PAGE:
Starkville doctor among the first in Mississippi to get Pfizer’s COVID-19 vaccine

STARKVILLE, MISS. (WCBI) – A doctor from Starkville was part of the historic first round of Mississippi healthcare workers to get Pfizer’s COVID-19 vaccine.

“Way back when, doing the polio vaccine and small pox vaccine for the first time, trying to end those deadly diseases, that’s something I think we never thought we would experience again,” says Dr. Emily Landrum.

The physician from the Family Clinic in Starkville says it was a surreal moment receiving the inoculation on Wednesday.


“The exciting thing about these mRNA vaccines that we are utilizing now is that it’s new technology but it’s been studied for a long time,” she says.

In three weeks, Dr. Landrum will get the required second does of the Pfizer vaccine and it will be about a week after that that she should have full protection from the virus.

“It varies, but in general, I’m in contact with [the coronavirus] on a fairly regular basis,” she says.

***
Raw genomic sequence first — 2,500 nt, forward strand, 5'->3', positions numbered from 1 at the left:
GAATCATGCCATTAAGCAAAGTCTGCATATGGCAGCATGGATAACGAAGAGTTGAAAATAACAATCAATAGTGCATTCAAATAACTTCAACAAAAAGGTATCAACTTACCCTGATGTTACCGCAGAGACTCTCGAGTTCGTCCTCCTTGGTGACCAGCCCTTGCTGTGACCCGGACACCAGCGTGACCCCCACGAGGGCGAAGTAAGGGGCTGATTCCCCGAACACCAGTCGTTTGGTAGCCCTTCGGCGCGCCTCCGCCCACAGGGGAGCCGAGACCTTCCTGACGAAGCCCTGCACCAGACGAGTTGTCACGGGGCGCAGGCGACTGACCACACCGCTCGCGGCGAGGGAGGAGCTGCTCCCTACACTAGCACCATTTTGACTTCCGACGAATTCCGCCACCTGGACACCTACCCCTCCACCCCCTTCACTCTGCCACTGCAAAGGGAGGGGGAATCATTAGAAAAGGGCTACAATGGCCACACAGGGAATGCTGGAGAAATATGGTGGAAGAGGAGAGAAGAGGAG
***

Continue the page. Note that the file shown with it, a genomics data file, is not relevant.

In addition to protecting Dr. Landrum and her fellow front line workers, the Mississippi State Medical Association and Mississippi State Department of Health wanted to show the public that the vaccine is safe and ready.

“We need to get to a pretty high vaccination rate to really give good protection against severe disease and decrease our hospitalizations,” Dr. Landrum says. “So it is going to take a while but it’s so promising that we’re at least at the beginning of that phase.”

Dr. Landrum says that like most vaccines, they do expect Pfizer’s to have some initial side effects. Those could include soreness, slight fever and aches and pains. So far, Dr. Landrum says she feels fine.


“I’ve checked my arm several times at the injection site and not had any redness,” she says. “No rashes, no itching. I haven’t felt any headaches, body aches or anything like that out of my norm.”

Dr. Landrum has been documenting her reaction to the vaccine on social media as well as demonstration how the CDC is tracking the reactions of others who were vaccinated.


“We’ll have so much more information by the time that it’s available to the public,” says Dr. Landrum. “That I think, even then, it’s just going to be an even better and even more promising option for people.”

Dr. Landrum reiterated the projection that the vaccine could be available to the public by spring of 2021.

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